MITSUBISHI Motors North America (MMNA), which recently held the Mitsubishi Motors Extreme MPG Hypermiling Challenge, announced a Mitsubishi Mirage has yielded “an astounding fuel efficiency of 74.1mpg.”
That miles-per-gallon figure, to us here in the Philippines, means 31.503 kilometers per liter (kpl). Locally, the Mirage is officially reckoned to log around 21kpl under normal driving conditions.
MMNA said that winning the hypermiling contest was Aaron Gold of About.com, who drove a Kiwi Green 2014 Mirage. Following him in the 440-kilometer route from Las Vegas, Nevada, to MMNA’s headquarters in Cypress, California, were Mike Austin of Popular Mechanics and Joni Gray of Autobytel, both in identical Mirages and who tied with an average fuel economy rating of 29.122kpl.
“I never figured I’d come in over 70mpg,” Gold said. “All three of us kept our speeds down. I think keeping my eyes way down the road, planning ahead and avoiding sudden changes of speed was what gave me the edge. Truth be told, the car made it pretty easy.”
MMNA said that as part of the rules for the event, the participants were only allowed to make minor modifications to their cars, and that all opted to reduce aerodynamic drag by taping over the gaps between the hood and the fenders, along with covering up sections on their vehicles’ front fascia to varying degrees.
“This was such an exciting event, to have such knowledgeable colleagues in our industry to push the limit to see how high of an mpg can be achieved in our 2014 Mirage,” said Don Swearingen, executive vice president at MMNA.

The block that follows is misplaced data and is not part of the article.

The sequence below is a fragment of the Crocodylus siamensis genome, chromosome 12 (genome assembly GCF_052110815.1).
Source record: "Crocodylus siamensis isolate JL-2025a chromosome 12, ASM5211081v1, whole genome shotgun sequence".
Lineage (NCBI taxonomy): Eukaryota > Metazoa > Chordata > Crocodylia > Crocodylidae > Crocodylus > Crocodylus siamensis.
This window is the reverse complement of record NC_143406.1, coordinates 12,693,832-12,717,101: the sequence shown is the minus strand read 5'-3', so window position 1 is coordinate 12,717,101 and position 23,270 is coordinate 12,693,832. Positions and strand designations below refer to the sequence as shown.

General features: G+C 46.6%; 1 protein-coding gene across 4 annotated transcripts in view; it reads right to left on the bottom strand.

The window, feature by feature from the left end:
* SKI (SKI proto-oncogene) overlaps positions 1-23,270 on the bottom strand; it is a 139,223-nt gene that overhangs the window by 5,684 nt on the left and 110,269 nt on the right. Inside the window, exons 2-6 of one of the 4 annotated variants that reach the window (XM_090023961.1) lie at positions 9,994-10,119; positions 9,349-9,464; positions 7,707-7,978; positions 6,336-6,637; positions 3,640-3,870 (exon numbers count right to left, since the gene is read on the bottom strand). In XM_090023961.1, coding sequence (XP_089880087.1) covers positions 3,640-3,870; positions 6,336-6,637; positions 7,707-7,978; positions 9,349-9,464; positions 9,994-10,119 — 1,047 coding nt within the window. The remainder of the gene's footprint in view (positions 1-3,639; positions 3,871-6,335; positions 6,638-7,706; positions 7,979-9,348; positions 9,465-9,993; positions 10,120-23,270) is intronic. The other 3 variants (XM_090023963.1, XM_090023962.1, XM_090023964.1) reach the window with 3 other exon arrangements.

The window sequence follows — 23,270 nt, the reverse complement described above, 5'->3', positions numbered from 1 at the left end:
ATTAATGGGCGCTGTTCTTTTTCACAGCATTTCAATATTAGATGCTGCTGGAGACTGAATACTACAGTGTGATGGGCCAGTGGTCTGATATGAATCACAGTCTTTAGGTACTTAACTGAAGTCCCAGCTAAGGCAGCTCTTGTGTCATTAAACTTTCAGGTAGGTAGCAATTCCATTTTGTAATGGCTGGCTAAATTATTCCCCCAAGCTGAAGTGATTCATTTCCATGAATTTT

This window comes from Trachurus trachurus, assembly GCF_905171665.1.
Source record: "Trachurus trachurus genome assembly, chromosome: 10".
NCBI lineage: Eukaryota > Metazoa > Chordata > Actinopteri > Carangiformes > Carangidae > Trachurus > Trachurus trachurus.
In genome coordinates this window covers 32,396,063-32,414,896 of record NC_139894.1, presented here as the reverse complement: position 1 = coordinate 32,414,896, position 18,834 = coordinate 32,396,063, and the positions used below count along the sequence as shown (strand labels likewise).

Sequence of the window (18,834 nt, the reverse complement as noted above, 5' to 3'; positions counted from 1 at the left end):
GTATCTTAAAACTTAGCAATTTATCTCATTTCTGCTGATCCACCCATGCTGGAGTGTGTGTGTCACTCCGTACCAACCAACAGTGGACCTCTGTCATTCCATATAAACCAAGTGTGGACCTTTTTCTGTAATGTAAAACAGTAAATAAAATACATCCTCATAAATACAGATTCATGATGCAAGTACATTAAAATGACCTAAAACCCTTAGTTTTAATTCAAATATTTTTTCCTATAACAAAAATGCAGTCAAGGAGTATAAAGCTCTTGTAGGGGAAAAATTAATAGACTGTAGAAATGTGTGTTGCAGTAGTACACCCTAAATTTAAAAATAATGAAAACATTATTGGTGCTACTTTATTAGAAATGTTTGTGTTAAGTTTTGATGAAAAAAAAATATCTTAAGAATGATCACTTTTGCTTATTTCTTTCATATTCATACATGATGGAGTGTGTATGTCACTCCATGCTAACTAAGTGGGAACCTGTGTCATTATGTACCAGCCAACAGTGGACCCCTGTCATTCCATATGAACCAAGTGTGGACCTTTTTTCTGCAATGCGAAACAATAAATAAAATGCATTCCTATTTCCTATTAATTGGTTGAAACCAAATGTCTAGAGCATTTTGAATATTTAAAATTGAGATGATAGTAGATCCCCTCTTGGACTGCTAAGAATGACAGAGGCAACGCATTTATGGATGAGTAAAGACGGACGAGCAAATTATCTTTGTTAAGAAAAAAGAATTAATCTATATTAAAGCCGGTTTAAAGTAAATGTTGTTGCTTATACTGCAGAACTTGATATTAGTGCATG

In the US the 2014 Mirage with a continuously variable transmission has an EPA-rated fuel consumption of 17kpl in combined city and highway driving.
Hypermiling, practiced locally in activities usually called as “fuel eco runs,” is a form of energy-efficient driving, the goal of which is to travel the most distance on the least amount of fuel consumed. Rules in hypermiling contests vary from one to another. Depending on the rules, techniques usually involve basic driving practices as building up speed gradually, travelling at around 70kph and anticipating traffic ahead. In more extreme cases, participants may resort to pushing the car in stop-and-go traffic (like in highway toll booths) and switching the air-conditioning off but keeping the windows closed.
However, other practices are downright dangerous. These include over-inflating tires for less rolling resistance, folding side-view mirrors to cut air drag, switching the engine off on downhill stretches, or weaving through slower traffic to maintain momentum.